Delhi Police pulled up over flip flop on Holy Quran`s age
A Delhi court has ticked off the city police for its failure to ascertain the age of an old copy of Quran, seized from a man allegedly trying it to sell it for Rs one crore.
New Delhi: A Delhi court has ticked off the city police for its failure to ascertain the age of an old copy of Quran, seized from a man allegedly trying it to sell it for Rs one crore, and has asked it to determine if the holy scripture is an antique piece as per the relevant laws.
The court pulled up the Crime Branch which had seized the scripture and got it deposited with the National Archives of India (NAI) on court`s order saying it was an antique piece, but later sought its release saying it is not an antique as it is not more than 100 years old.
"The Investigating Officer (IO) seems to have hastily arrived at the conclusion that since the Holy Quran is not more than 100 years old, it is not covered under the Antiquities and Art Treasure Act, 1972 and therefore, no offence (is made out)," said Additional Chief Metropolitan Magistrate (ACMM) Manish Yaduvanshi.
Referring to another clause of the Act which says any manuscript or document of scientific, historical, literary or aesthetic value, which has been in existence for not less than 75 years may be an antique, the ACMM added, "There is no reference as to whether this manuscript has been in existence for not less than 75 years."
He said there is no opinion as to "whether the book has been in existence for less than 75 years and if the holy book shall be having literary or aesthetic value."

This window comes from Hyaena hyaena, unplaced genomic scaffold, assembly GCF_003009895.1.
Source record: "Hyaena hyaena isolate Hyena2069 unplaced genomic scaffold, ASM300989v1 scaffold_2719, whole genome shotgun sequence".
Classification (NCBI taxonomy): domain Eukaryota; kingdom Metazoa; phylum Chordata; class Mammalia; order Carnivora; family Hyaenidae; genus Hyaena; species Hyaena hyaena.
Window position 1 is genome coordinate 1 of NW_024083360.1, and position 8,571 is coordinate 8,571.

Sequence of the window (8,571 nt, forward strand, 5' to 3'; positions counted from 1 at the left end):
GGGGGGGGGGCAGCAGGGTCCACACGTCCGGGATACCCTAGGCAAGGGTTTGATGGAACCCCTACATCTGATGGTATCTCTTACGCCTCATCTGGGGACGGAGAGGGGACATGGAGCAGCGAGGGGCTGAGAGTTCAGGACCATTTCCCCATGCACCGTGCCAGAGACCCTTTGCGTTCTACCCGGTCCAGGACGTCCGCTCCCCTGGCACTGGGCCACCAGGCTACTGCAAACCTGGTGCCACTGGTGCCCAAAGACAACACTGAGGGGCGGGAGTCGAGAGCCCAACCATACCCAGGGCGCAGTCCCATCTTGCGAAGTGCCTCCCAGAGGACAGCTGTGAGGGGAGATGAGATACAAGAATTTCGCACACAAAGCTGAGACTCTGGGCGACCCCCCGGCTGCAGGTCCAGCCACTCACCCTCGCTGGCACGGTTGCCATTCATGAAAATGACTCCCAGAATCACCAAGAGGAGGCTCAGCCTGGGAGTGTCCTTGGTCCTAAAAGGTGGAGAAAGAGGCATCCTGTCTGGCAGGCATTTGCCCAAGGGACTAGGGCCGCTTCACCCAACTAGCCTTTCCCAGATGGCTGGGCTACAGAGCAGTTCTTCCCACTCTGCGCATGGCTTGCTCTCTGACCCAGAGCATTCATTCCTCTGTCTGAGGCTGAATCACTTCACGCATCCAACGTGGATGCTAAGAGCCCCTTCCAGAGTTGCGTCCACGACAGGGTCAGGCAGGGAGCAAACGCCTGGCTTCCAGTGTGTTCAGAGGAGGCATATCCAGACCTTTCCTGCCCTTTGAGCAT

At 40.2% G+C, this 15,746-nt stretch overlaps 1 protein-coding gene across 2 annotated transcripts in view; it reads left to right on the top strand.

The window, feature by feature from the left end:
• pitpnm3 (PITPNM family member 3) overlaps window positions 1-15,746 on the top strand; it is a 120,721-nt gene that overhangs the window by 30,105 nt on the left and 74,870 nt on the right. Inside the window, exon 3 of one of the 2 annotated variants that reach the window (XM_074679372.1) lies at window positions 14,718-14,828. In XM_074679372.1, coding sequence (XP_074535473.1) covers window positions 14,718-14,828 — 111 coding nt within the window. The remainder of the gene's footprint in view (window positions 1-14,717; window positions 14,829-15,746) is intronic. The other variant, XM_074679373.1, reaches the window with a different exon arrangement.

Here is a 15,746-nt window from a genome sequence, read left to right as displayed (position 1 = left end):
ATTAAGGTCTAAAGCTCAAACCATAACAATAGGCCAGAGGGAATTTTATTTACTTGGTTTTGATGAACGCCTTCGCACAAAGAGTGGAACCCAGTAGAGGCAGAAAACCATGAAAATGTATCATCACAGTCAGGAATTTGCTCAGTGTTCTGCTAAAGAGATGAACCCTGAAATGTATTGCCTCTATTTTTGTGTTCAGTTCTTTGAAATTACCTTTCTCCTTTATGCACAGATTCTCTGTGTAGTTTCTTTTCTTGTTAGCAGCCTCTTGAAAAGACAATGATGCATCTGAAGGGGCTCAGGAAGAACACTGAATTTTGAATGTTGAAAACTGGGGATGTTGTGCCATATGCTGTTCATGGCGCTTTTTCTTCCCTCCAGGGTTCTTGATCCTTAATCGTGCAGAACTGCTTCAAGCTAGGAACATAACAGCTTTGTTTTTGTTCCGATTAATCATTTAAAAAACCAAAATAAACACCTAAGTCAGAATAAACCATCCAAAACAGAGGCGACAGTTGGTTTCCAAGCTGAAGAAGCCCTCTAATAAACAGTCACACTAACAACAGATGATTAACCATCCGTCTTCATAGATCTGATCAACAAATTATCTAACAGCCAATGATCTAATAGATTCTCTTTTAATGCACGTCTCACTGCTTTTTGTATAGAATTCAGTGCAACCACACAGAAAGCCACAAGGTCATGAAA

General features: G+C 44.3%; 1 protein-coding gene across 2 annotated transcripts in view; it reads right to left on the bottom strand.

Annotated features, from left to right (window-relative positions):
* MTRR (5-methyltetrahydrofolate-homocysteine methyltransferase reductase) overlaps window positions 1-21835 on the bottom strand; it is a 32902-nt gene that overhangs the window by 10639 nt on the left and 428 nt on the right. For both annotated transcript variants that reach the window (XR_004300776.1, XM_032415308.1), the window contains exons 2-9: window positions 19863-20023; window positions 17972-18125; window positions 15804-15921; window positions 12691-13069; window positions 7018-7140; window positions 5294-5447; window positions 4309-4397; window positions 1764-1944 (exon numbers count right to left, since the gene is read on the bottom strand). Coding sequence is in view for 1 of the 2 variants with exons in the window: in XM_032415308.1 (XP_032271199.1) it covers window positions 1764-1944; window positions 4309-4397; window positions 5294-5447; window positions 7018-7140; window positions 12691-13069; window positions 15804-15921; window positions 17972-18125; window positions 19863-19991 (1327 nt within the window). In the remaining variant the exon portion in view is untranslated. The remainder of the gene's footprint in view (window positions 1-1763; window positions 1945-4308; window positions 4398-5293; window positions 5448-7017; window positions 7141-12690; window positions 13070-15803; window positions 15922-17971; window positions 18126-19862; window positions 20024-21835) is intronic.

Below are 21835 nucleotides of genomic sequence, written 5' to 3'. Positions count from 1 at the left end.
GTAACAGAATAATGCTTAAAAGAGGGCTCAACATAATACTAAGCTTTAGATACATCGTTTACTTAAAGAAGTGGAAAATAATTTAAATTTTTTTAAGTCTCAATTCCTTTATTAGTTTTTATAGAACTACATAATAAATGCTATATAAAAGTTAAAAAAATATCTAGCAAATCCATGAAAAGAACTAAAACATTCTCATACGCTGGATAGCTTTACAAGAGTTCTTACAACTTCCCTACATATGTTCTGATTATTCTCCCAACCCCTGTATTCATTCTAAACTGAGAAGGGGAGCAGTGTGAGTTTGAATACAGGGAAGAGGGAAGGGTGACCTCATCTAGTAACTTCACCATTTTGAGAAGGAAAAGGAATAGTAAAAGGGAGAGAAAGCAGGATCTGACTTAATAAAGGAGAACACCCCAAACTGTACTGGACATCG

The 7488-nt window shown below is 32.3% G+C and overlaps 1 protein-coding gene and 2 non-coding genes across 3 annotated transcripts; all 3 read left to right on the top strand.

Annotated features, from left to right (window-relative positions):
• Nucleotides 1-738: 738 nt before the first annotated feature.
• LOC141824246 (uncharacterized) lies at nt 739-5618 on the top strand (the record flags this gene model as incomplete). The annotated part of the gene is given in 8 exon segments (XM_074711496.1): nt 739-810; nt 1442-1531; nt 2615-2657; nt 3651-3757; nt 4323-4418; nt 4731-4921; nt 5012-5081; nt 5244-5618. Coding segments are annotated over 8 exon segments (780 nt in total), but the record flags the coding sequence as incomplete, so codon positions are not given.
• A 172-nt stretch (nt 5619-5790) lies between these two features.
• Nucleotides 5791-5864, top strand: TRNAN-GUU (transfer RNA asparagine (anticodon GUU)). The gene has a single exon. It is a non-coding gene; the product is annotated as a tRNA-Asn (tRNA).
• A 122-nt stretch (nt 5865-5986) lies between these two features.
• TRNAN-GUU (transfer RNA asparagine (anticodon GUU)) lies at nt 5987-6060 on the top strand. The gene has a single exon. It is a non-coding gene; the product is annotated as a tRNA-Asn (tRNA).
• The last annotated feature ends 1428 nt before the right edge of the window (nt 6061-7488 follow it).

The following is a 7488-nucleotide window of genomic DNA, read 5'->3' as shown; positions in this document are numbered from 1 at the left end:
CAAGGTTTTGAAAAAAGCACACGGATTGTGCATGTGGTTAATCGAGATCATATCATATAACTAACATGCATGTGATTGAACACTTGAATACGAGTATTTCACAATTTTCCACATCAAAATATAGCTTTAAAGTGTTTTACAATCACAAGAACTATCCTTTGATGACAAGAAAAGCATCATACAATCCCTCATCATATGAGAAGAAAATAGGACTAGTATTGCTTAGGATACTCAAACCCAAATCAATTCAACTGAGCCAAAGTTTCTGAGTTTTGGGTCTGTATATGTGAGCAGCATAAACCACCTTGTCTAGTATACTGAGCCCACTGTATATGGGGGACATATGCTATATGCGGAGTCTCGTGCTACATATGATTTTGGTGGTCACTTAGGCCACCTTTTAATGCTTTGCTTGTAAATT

The police had sought release of the Quran`s copy on the basis of a report by the Director General of Archives that it is not an antique piece as it might not be older than 100 years.
The report had also said the book seems to have golden work, borders and written on Kashmiri paper but is not a manuscript under the Antiquities Act.
The case involving the holy scripture dated back to July
6, 2011 when the Crime Branch of city police got a tip off that an old Delhi resident Azaz Ahmed Shakil would be selling his antique piece of Quran for Rs one crore to a person at Rajghat.
Acting on the tip off, the police arrested Shakil from Rajghat and seized the holy scripture.
During interrogation, Shakil had said he was given the book by an acquaintance, now residing abroad, for sale. The court, however, later noted the police did not make any effort to trace Shakil`s acquaintance.
The court had given the book`s custody to NAI on July 15, 2011 after the police gave to it NAI`s senior archivist Zakir Hussain`s report that the seized book is a manuscript under the Antiquities Act.
The office of the Director General of Archives on June 9, 2012, however, handed over to the police another report on book, saying the scripture was not an antique copy and on the basis of this report the police had sought release of the book and discharge of accused Shakil.
The court, however, noted, "The final report is not only improper but also appears to be lacking in material particulars as it does not contain any particular about the person who prepared it and the competence of the person preparing it."
The ACMM said the probe regarding acquaintance of accused is "not satisfactory" yet the court has been urged upon cancel the case and release the book.
"As per opinion report relied upon by the police, the manuscript was to be transferred to the national archives permanently after the final judgement of this court whereas investigating agency seeks release of the book for being handed over to the accused.
"This creates doubt about the request made in the accompanying application of the IO regarding discharge of the accused and release of case property only for reasons best known to the investigating agency on which I refrain from passing a comment," the court said.
The court directed joint commissioner of police (Central Range) to inquire into points raised by the court and submit a report every fortnight till the inquiry is complete.